DAY 8 to 10 - Motu, Taro, Humpback Whales, Diving, Reef Sharks

DAY 8 to 10 -  Motu, Taro, Humpback Whales, Diving, Reef Sharks

With a rare westerly wind blowing for the last few days and diving having to be cancelled we were happy when it switched direction so I could get in the water snorkelling and kayaking again and do the slast dives. 
I did my first night dive which was a bit of an experience with the inflorescene when we turned our torches off, we also did a deep dive in front of the matavai resort and then to the catacombs where we saw a turtle, and crayfish in the caves.

 Also went out for one last kayak and fish in the north of the island and came across several curious sharks and some wahoo that we saw jumping out of the water probably trying to get away from them.

I wanted to go out on a fishing charter as I hadnt been able to catch any tuna or wahoo in the kayak but they were fully booked so will have to wait until next time.

Overall this was a wicked place to travel to with plenty of exciting things to do so we will be back for sure.

Hikulagi Sculpture Park

Taro and shellfish - the taro was amazing but I will leave the shellfish to the locals

Ahi baked us up some coconut and it was surprisingly good.  We tried

We got on another bike trail through the forest and biked to Motu

The flat vegetation on the coast at Motu

Step ladder down to the coral reef

We had a look around the caves at Motu but could not find the entrance into the main cavern below us.

I went down to the Liku sea track to hang out and spotted a humpback whale spouting.  This was the first whale sited by anyone in over a week.  We jumped in the car and went down the coast in the hope to catch it but were only able to spot it at a distance through the binoculars.

Snorkelling off the outer reef at Liku we saw a white tipped reef shark

New coconut sprouting

The Vaihoko sea track was the most overgrown track we had been to.

Fossilied coral

We went back to talava arches and I popped the question to Karen under one of the arches

We celebrated by going to the Matavai Resort buffet dinner and fire dance night

Tahiono Retreat in Liku Village

Day 5 to 7 - The sites along the western side of the island

Day 5 to 7 - Biking, Vaikona Chasm, Liku Coastal Walk, Uga hunting, Togo Chasm, Anapala Chasm

We stayed the rest of our time on the island at the Tahiono Retreat in Liku village. It was a very different experience staying away from all the other tourists for a more authentic niuean experience. I have especially enjoyed eating fresh coconut every day with my favourites being the half ripe ones with soft flesh and fizzy zingy water.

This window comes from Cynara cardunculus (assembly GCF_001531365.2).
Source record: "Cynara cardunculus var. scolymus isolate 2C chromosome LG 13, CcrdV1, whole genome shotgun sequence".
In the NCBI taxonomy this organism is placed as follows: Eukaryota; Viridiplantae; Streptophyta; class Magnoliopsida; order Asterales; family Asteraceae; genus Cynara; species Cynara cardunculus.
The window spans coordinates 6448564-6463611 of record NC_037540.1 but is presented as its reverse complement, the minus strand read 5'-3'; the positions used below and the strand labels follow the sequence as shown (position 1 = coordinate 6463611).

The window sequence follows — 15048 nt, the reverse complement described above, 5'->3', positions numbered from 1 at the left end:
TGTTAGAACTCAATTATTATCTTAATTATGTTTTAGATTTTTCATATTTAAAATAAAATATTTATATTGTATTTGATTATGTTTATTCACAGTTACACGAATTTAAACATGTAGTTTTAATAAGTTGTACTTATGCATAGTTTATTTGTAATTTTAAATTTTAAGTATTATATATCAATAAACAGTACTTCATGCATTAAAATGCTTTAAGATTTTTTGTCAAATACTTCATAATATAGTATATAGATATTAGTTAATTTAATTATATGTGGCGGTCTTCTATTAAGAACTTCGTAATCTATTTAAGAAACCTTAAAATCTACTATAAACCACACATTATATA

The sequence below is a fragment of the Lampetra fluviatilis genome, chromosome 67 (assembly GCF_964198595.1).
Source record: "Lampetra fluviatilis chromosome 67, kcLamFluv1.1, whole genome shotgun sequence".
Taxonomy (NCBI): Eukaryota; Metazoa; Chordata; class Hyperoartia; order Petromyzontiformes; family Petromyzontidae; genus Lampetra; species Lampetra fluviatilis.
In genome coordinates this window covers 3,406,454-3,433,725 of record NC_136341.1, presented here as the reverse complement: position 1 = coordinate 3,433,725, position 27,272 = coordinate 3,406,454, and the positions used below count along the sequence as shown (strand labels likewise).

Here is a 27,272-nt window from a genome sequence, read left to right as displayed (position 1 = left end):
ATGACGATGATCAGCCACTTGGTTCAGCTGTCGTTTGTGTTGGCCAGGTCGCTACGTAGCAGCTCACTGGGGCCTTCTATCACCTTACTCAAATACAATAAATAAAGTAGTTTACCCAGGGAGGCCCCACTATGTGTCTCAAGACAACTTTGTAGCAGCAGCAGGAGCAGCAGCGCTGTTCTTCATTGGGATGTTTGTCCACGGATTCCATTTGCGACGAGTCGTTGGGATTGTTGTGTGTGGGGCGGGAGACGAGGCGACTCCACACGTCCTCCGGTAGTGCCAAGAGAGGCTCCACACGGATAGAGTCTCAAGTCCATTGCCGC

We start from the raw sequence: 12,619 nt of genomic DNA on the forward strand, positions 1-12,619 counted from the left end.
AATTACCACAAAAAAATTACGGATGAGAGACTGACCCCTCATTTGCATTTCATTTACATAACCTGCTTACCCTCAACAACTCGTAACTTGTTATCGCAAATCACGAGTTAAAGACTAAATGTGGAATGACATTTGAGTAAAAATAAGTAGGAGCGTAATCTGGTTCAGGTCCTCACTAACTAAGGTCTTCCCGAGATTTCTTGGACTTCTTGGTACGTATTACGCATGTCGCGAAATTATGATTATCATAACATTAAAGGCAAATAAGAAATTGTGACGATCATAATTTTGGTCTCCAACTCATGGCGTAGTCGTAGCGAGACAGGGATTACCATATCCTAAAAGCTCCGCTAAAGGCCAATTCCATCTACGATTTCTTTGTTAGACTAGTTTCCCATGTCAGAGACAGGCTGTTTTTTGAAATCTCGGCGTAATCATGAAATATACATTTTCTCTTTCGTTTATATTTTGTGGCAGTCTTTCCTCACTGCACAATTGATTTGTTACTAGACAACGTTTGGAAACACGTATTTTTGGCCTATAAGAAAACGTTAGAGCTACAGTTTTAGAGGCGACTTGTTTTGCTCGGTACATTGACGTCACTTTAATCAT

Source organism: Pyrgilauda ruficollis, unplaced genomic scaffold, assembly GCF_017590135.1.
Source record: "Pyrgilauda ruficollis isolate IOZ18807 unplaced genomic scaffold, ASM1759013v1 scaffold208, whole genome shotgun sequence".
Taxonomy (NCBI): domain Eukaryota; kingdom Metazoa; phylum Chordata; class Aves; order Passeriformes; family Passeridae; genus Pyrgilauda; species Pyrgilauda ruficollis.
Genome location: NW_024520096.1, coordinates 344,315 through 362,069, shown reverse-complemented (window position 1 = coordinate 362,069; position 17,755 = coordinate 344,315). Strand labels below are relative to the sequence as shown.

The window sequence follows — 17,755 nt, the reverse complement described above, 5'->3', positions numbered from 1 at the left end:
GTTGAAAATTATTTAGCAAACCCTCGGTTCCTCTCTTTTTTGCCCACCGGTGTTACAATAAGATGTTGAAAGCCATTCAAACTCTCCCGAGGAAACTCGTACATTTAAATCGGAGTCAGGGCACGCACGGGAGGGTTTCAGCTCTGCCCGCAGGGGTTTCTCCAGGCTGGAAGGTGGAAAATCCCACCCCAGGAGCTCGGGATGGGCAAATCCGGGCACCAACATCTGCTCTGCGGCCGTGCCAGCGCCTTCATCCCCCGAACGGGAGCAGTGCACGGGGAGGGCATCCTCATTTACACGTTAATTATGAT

We borrowed bikes from Mark and Ahi and did the Huvalu Forest loop mountain bike track

Taro fields alongside the road

Some old forest within the Huvalu Forest conservation area

Mark took us for a big walk along the Liku coast.  We were dropped off at Vaikona Chasm and walked back along the reef to Liku Village.

Coastal forest getting out to the Viakona Chasm

Vaikona Chasm - it was really tricky and dangerous to get down into but really beautiful

Trying to follow the overgrown path to the reef

The waves were hammering the reef

Hermit Crab

From the reef there is a steep cliff which somehow crabs (hermit crabs and coconut crabs) can climb

Every so often a large wave would surge right up over the reef

Liku coast

There were areas where the flat reef turned into steep surge pools and every time a large wave crashed onto the cliff it would splash up into the pools

Looking back over where we had walked

Like the rest of the island we went to the wash away cafe for a couple of beers and burgers in Avatele

I was told if you go out into the coastal forest at night you could see Uga (coconut crabs) and I was not dissapointed.  The crabs were everywhere some big and some small.  They had some really sharp claws on them that im sure they could take a finger off with.

Anapala Chasm -  we followed a path through the forest and down into this freshwater chasm.  The used to be the source of freshwater on the island where the locals would have to come and collect water in coconut shells.

A fish in the pool at the bottom

I went for a swim but was not tempted to go too far into the dark depths of the chasm

Looking out to sea from the canoe landing site at Anapala

This information signs were found throughout the island

The sharp rouged rocks on the way down to Togo Chasm

Togo Chasm was very different to the other ones. We had to climb down a steep ladder to a sandy bottom with scattered coconut trees and a small stagnant freshwater pool

From the chasm there was a small entrance to where the sea was surging into a small cave